Thursday, April 16, 2020

Butterfly Dream: Butter Lamps Haiku by Sonam Chhoki

English Original

autumn offering
moths eddying in the light
of butter lamps

Autumn Moon Haiku,  1:1, Fall/Winter 2017–2018

Sonam Chhoki

Chinese Translation (Traditional)


Chinese Translation (Simplified)


Bio Sketch

Sonam Chhoki finds the Japanese short form poetry resonates with her Tibetan Buddhist upbringing.  She is inspired by her father, Sonam Gyamtsho, the architect of Bhutan's non-monastic modern education and by her mother, Chhoden Jangmu, who taught her: “Being a girl doesn’t mean you can’t do anything.” She is the principal editor, and co-editor of haibun for the United Haiku and Tanka Society journal, cattails.

1 comment:

  1. The juxtaposition of Ls 1&3 ("light/butter lamp offering) is visually evocative and religiously and symbolically rich while the image of moths eddying in the light in L2 creates a concrete reminder of/offers a glimpse into this luring "world of red dust."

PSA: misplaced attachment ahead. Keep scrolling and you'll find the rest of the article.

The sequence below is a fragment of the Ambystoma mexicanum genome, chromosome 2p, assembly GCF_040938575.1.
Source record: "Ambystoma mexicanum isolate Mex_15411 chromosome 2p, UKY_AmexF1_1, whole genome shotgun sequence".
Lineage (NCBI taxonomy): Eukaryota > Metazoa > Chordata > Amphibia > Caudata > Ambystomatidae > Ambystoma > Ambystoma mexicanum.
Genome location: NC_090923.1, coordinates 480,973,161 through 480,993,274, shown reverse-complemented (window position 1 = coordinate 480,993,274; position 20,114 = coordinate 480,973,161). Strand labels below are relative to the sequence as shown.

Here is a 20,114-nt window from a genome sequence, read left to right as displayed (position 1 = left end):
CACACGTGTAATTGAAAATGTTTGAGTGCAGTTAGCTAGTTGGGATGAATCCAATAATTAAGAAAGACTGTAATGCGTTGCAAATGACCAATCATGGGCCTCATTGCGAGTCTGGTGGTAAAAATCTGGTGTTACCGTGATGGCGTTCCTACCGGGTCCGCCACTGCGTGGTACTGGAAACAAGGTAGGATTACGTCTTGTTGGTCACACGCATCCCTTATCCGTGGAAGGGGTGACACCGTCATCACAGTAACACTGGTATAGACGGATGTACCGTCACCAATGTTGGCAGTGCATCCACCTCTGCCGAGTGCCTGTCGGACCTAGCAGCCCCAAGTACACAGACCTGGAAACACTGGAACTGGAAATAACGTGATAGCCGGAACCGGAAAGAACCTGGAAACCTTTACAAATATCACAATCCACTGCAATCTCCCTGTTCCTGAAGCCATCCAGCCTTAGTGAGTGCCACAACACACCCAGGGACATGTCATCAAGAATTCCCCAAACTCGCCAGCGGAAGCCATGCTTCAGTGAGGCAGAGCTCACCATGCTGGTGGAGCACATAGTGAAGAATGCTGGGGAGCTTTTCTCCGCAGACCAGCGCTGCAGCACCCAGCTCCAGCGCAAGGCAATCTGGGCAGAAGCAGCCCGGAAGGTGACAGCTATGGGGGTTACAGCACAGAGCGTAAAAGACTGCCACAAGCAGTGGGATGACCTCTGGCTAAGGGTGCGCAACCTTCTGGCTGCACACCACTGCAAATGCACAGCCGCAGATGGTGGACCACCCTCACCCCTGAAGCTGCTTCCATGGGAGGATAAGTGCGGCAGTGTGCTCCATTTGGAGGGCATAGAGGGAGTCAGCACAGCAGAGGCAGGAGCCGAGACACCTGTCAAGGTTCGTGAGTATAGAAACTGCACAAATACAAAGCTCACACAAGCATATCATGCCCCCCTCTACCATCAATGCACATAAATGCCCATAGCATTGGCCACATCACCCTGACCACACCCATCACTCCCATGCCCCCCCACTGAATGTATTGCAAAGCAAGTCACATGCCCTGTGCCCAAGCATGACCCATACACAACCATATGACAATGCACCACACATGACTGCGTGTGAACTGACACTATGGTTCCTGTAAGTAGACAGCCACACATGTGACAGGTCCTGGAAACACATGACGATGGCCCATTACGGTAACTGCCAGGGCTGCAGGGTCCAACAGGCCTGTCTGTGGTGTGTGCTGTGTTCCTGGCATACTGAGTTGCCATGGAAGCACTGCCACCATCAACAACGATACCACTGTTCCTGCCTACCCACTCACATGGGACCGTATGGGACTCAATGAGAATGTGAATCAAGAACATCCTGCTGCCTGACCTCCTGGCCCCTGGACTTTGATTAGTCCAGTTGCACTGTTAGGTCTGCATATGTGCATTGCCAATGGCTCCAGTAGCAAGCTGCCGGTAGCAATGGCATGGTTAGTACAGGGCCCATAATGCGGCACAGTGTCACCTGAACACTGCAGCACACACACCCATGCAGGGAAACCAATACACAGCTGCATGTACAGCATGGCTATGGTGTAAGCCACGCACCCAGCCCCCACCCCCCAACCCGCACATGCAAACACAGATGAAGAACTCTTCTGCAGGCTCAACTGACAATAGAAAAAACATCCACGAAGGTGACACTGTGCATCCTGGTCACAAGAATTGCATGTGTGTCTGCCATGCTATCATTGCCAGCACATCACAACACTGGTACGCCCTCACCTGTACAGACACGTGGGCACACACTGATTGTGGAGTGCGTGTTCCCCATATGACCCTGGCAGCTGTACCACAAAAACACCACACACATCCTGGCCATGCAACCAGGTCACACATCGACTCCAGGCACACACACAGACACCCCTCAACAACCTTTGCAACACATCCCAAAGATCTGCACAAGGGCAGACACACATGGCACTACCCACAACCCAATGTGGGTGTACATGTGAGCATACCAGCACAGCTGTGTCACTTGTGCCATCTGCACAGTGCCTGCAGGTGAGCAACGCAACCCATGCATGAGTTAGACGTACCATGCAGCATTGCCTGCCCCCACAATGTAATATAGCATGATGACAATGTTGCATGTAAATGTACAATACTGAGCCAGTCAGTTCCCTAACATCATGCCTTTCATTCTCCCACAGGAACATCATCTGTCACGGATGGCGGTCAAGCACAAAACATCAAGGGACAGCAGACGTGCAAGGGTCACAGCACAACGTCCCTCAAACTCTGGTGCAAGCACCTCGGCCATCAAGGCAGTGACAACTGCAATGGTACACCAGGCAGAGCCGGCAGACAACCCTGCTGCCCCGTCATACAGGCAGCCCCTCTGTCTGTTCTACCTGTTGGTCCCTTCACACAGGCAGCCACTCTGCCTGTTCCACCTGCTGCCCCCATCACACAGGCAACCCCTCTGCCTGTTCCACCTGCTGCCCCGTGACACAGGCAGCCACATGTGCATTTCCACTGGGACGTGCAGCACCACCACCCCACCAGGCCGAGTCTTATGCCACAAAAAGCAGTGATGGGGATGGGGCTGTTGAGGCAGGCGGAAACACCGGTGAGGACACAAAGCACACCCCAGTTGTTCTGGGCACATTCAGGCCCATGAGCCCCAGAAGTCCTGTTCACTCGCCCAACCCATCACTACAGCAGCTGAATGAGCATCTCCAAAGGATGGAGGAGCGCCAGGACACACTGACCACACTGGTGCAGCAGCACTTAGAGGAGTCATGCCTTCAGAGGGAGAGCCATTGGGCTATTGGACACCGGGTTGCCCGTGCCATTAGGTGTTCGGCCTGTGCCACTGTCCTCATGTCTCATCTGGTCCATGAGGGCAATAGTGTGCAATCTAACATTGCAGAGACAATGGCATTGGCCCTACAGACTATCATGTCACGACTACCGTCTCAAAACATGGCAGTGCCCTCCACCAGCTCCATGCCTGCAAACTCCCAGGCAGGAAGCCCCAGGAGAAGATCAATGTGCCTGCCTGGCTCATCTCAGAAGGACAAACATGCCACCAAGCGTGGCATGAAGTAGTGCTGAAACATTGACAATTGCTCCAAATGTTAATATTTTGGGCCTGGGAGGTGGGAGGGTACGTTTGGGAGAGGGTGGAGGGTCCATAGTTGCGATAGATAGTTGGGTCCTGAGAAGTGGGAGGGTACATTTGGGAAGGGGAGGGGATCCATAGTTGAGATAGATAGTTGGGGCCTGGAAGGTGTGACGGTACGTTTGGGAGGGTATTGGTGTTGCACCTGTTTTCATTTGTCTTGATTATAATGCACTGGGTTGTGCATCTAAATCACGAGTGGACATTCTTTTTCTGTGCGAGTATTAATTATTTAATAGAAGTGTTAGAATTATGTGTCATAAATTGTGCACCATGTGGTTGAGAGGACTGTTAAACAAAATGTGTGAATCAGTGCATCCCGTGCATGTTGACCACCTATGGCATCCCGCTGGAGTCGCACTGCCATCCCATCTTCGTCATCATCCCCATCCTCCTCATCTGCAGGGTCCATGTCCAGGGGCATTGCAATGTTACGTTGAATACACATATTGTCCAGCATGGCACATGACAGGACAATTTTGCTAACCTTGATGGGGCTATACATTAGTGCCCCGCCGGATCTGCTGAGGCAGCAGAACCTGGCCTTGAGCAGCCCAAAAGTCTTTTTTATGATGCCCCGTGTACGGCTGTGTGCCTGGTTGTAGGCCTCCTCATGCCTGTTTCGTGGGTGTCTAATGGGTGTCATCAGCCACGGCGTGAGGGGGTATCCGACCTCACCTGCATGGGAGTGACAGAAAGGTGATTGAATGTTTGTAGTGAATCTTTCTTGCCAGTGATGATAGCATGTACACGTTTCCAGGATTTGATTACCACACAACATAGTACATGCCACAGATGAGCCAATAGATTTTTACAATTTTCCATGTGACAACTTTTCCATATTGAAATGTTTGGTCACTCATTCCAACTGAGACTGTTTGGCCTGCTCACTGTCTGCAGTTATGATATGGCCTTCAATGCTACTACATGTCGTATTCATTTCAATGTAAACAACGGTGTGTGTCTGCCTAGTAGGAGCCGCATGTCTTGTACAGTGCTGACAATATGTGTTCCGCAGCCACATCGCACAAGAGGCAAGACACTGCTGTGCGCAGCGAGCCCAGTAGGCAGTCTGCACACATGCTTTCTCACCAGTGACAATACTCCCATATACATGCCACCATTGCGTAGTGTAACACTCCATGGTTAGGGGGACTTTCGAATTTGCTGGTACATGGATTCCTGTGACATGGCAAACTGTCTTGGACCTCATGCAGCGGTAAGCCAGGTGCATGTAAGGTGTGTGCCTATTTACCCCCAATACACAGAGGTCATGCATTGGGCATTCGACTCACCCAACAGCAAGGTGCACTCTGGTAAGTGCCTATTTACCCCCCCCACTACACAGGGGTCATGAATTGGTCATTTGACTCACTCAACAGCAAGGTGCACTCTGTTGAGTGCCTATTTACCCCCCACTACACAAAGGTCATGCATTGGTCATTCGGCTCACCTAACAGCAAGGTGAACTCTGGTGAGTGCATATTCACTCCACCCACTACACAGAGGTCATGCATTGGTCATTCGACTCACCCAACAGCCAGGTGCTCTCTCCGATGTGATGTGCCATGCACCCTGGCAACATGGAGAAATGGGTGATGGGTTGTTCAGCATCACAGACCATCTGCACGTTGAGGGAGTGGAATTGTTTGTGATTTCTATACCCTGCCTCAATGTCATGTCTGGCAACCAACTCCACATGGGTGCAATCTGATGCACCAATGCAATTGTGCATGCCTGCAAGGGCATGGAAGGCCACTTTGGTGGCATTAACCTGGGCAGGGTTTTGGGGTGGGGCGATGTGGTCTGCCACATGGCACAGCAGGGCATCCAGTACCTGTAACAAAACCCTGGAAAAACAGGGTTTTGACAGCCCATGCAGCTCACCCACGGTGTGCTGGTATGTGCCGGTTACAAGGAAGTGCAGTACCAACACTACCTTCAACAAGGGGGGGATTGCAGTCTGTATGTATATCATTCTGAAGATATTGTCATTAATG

FYI: "Butter lamps are a conspicuous feature of Tibetan Buddhist temples and monasteries throughout the Himalayas. ... The butter lamps help to focus the mind and aid meditation... Light means understanding because light represents wisdom. And light removes and dispels misunderstanding. All of our suffering comes from not knowing and not seeing. Offering lights or butter lamps indirectly removes confusion. Moreover, to be successful in life we need to have clear ideas and good understanding..."

    "Traditional way of lighting butter lamps

    Regarded as a spiritual practice, the traditional way of lighting butter lamps starts with washing one’s hands. A mask is worn to prevent one’s breath from ‘contaminating’ the purity of the butter lamp. Next, old butter is removed from the chalice using a clean piece of cloth and a new wick of pure cotton is placed within.

    The entire process is carried out in a very meditative manner, meant to draw one in both physically and spiritually."